If you have followed my blog you no doubt have seen mention more than once of John Lott.  He’s the NRA acolyte whose book, More Guns, Less Crime makes the argument for armed citizens based on the alleged link between issuance of CCW and decline of crime.  And even though his research is often based on rather dubious assumptions, never mind occasional disappearances of the data, he still appears with regularity on Fox and other news outlets that shape their content to a conservative point of view.

Now Lott has taken his research to a new level and started a think tank called the Crime Prevention Research Center that will “conduct academic research to prove that guns protect citizens and reduce crime.”  And to get the whole thing started, he’s put together a fundraising campaign with $300,000 as the initial goal.  According to Lott, the purpose of the Research Center is to provide “honest, accurate, academic quality analysis of the issues” to counteract the “flawed” public health research promoted by Obama, Bloomberg and the rest of the liberal, anti-gun gang.

Now don’t get me wrong.  I’m in favor of honest, academic research regardless of whether I agree with the conclusions or not.  And while I have often publicized public health research on gun violence that represents what I believe to be a valid contribution to the field, I also have no trouble raising doubts and voicing concerns when a piece of public health research on guns might perhaps need to be re-thought.

John Lott

John Lott

But where I draw the line is when someone claims they are going to do research on an issue for which they have already figured out the end result.  And if the point of John Lott’s new Research Center is to come up with information that shows that he’s correct and the public health cabal is wrong on the issue of whether armed citizens protect us against crime, then he’s not doing research at all.  He’s just doing what he’s always done; peddled ideas that appear to have an academic pedigree when, in fact, there’s nothing academic about them at all.  Lott’s not a researcher, he’s an advocate, and while there’s nothing wrong with wearing first one hat and then the other, he should at least be honest enough not to pretend that you can fit both hats on your head at the same time.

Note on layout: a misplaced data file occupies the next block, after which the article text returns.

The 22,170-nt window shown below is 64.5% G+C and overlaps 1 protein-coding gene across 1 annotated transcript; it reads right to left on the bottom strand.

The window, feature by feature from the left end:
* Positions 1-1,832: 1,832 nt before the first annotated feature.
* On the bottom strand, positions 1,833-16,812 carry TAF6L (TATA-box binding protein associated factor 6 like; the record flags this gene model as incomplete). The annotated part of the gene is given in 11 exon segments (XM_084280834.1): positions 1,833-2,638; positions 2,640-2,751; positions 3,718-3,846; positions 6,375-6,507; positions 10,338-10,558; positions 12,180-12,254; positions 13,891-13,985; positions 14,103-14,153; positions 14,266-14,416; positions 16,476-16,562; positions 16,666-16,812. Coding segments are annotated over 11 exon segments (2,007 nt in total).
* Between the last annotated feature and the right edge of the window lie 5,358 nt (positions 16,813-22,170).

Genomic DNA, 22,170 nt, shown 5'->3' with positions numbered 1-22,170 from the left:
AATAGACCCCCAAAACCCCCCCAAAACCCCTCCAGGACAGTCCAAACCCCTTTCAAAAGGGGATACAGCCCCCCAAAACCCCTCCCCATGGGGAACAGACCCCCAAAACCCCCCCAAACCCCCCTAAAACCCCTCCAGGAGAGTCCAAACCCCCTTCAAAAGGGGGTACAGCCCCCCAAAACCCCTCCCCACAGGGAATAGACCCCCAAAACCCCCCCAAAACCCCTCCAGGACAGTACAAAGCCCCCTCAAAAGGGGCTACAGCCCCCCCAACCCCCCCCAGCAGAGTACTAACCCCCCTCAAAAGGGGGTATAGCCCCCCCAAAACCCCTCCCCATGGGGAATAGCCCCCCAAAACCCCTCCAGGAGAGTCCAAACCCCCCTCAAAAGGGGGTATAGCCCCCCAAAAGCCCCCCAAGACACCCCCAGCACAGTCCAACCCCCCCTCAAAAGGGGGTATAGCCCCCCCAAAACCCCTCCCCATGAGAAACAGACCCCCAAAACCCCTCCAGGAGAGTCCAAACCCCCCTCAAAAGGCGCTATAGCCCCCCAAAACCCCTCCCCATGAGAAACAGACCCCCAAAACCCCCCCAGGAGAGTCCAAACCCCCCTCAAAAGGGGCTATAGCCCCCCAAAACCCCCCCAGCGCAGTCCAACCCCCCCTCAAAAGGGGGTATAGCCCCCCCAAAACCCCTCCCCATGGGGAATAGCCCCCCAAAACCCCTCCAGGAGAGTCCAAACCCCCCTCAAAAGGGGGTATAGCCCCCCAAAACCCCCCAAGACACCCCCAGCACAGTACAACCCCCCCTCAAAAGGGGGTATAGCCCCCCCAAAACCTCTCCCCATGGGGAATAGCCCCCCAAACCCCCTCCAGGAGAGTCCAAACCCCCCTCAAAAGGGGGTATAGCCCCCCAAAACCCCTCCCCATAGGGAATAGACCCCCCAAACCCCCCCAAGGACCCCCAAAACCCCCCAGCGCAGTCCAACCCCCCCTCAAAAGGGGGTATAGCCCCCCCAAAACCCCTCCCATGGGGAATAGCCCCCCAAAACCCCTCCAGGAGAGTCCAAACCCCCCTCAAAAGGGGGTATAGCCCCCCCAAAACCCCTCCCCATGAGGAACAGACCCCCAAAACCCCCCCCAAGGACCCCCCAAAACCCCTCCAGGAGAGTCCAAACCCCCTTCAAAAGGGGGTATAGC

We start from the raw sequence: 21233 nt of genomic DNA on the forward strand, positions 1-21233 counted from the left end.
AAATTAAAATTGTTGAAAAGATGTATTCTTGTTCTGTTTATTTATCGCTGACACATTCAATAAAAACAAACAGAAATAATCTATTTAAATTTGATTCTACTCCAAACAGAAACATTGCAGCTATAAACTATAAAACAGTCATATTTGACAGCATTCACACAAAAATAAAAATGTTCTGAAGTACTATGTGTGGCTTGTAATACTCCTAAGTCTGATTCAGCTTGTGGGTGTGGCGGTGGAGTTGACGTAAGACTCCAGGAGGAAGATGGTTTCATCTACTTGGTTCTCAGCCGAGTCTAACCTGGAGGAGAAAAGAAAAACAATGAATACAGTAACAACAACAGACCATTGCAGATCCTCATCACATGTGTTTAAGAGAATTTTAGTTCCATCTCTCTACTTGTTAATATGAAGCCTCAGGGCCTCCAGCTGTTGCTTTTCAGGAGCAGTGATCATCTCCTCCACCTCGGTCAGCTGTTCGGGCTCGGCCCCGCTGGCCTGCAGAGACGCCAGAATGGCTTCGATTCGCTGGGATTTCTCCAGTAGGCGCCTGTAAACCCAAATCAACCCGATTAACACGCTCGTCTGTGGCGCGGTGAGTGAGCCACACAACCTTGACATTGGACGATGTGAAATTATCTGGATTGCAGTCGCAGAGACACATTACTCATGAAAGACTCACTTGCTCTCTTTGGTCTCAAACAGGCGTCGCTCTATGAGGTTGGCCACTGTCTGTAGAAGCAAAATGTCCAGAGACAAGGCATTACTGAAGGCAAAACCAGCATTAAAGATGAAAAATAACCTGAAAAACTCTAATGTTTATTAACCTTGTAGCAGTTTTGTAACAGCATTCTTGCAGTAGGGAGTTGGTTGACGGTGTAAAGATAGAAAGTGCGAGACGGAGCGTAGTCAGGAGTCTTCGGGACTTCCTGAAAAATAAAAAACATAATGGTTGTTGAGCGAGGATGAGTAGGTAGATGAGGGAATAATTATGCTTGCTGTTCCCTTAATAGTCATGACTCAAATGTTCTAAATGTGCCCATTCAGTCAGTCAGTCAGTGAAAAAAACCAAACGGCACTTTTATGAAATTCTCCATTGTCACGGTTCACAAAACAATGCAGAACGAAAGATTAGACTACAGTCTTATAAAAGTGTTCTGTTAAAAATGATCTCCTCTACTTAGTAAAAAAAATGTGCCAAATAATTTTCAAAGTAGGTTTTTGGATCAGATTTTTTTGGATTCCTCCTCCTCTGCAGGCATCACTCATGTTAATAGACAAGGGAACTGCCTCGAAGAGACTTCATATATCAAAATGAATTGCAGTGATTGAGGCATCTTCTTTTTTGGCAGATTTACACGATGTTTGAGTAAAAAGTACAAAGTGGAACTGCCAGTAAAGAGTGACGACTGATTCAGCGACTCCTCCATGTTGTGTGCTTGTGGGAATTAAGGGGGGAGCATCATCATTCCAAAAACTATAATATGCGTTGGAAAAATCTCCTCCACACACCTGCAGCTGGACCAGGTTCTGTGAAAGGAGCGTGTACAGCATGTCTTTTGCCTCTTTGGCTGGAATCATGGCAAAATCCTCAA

The good news is that Lott’s attempt to make people believe that he can really put together a “think” tank even though he’s going to be promoting, not researching, doesn’t seem to be working out very well.  Back on April 21 he started his fundraising campaign on a public fundraising site, indiegogo.com, with an announced goal of $300,000 to be raised by June 10.  To date this national campaign has raised slightly over $30,000 which, at that rate he’ll hit about forty grand by the time the campaign is done.

And don’t think that an indiegogo fundraising campaign can’t tap into serious money if your idea is what people really want to support.  There’s a company out there called Solar Roadways that is developing a solar panel that can be used to pave roads and parking lots while, at the same time, absorbing sunlight and generating power.  They set a 30-day, million-dollar goal and with three days left have raised more than $1,500,000.  Or if you want to be a little more idealistic, you can donate money to a family that is buying a farm where people can visit and play around with the pet – pigs!  Esther The Wonder Pig campaign has raised over $150,000 in less than 30 days.

Lott’s been around for years, he’s promoted himself tirelessly and endlessly on Fox and with the NRA.  But you know what? When a sadly-depressed kid can get his hands on some high-powered pistols and go around shooting up a lovely town because he couldn’t get a date for the prom, no amount of snide comments about Obama’s gun-grabbing agenda is going to help us figure out what to do.  And while it doesn’t cost anything to add your two cents in a comment on John Lott’s (or my) blog, plunking down real cash just to hear the same half-baked opinions that you’ve heard for years doesn’t make any sense. Even if you agree with the opinions.